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PaulV

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Reply with quote  #1 
Hi guys,
I wanted to post this compilation page here in the Forums first before going to the "From Students" section because it is easier to make corrections to little typos here.  Once the compilations are moved it is difficult to make changes.
This is a complicated arrangement, and I decided to add notation in addition to the lead sheet and Ted's grid diagrams.  The notation may be considered the basic notation, but you really need to color it to give it some "life" as mentioned in the comments below.  I'm hoping that you'll please let me know if you spot any typos or anything that should be adjusted.  I expect some detailed comments about anything amiss from Eagle-eyed Charles (lawyercharlesm) and the rest of you Ted fans.  I appreciate your feedback.  (Sorry for adding so many long-winded comments below...I'm not really sure how helpful or necessary they are.  I kind-of think that most guitarists who play through Ted's arrangements can probably figure this stuff out on their own.)

Georgia on My Mind
Ted Greene Arrangement December 3, 1984

This is a pretty difficult arrangement, but if you make a few adjustments according to your ability, you can play this piece with a little practice.  Below I’ve made a few suggestions for easier voicings of the more difficult passages.  You may need to make additional modifications if some of Ted’s chords present too many challenges.  Remember that this song sounds best with a slow, relaxed groove, so don’t hamper that with chords that are impossible for you to play at this point. 

At the top of the page Ted wrote: “Solo Guitar Outline – The word outline is used because you have to add at least Rt. hand delays or rolls to fill up the holes.”  Ted expected the player to apply techniques in order to fill-in or color the “holes” or spots where the harmony sustains for 2 beats or more.  “Delays” are when you separate the voicings in a chord and play one part, then the other.  You might think of this as the melody part and the harmony part playing independently.  “Rolls” refers to arpeggios or arpeggiated chords.  You can also do short little bass runs between chords if there is enough time.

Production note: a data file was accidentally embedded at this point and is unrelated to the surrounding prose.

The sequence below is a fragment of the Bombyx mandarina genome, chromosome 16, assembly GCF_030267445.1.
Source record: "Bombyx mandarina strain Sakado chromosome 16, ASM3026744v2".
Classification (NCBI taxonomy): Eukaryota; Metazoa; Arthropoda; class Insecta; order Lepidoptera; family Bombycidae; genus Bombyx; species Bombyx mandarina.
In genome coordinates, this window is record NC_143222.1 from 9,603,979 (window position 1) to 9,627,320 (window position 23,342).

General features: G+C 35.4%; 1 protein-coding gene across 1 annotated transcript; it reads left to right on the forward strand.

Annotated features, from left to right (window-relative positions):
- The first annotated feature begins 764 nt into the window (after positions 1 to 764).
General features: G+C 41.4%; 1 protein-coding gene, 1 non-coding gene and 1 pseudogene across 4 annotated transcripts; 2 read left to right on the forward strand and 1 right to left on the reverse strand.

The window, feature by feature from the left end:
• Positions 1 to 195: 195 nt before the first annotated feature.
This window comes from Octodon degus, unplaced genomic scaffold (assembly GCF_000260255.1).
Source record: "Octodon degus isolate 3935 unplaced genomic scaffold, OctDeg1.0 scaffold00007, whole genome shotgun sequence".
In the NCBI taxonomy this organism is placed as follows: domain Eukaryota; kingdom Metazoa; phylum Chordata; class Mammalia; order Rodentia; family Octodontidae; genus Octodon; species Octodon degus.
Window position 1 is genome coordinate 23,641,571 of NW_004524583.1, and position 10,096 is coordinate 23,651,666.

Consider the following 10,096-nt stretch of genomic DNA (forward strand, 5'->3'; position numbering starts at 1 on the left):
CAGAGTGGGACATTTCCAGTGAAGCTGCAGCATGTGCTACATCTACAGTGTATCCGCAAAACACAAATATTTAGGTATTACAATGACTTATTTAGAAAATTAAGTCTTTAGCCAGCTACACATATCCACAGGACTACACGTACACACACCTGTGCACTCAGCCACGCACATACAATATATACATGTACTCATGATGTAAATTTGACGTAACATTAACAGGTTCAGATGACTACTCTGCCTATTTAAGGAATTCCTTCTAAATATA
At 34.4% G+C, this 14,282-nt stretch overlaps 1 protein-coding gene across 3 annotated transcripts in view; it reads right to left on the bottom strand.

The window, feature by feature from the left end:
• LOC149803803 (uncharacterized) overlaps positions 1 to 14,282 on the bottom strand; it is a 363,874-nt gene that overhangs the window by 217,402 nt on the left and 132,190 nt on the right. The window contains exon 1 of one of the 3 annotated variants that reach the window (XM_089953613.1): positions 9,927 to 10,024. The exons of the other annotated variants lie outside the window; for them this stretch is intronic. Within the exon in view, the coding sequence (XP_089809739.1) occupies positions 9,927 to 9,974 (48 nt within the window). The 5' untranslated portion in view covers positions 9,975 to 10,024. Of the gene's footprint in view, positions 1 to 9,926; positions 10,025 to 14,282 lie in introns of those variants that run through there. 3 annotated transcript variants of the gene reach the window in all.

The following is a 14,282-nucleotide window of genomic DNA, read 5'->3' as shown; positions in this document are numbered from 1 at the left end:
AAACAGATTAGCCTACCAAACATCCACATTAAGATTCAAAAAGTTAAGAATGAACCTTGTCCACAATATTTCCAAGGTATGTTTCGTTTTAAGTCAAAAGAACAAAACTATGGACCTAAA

Some comments and fingering suggestions:

P.1:      For the first chord Ted intended that the little finger play the E on the 2nd string and then bend backwards to play the A melody note on the 1st string.  Ted was amazing in his ability to bend his 4th finger backwards for barring without moving the other fingers.  If you find this move difficult here (as I do), you may have  to simply lift the 4th finger off the 2nd string and play the A note.  You may also wish to play the F#7 chord on the 3rd beat of the measure, delayed from the melody.

P.1, line 1:        You may want to add the optional A melody note to the Am9 chord (not included on Ted’s chord diagram), this is part of the melody of the song, and I’ve include the note in parentheses. 

P.1, line 2:        You might find it easier to play the C9 on strings 5,4,3,2 instead.  Use the same notes, but in the first position of the guitar.  It seems to flow better here, and you can add a short descending bass line from the D of the G6 chord to the C of the C9 chord (D – Db – C).

P.1, line 3:        You may wish to add the optional B melody note to the B13 chord (not included on Ted’s chord diagram). If so, finger the B13 as: 1, 1, 2, 3, 4 and then simply lift the 4th finger for the B note.

P.3, line 2:        Finger the G7#11 chord as:  2,4,2,3,1,open.  If this is too difficult, then just drop the 5th (D) on string 5.

P.3, line 2:        Finger the Em6 – F#+/#9 chords as follows:  open,1,4  to  3,1,4,2.  Do a little slide with the 4th finger for the C# – D melody line.

P.3, line 3:        The Em7/11 is a difficult voicing, especially with the moving line on the top string.  You may wish to re-voice that chord as follows:  R, 5, R, b3, b7, R to make it a little easier.

P.4, line 1:        The Bm – G – E – Em9 – Bm7 move is pretty slick.  Finger it as: 

3,1,1  to  3,1,4  to  3,2,4,1 to  3,1,4,4  to  3,1,4,4,2

When it comes to the move of the E to the Em9, Ted employs the used of his flexible 4th finger to barre the 3rd and 2nd strings while sustaining the 6th and the 3rd strings.  If you can do this, great…if not, you just have to lift the fingers here.

Now, from that Em9 chord, Ted goes to the Bm7 chord while keeping the fingers in position on strings 6, 3, and 2.  The movement is just on the 4th string, moving the 1st finger down a ½ step.  Very nice, but difficult.  If this is too difficult, you may wish to voice that chord with a barre on the 7th position as follows:  R,5,b3,b7, then lift the b7 to get the F# note on the 2nd string.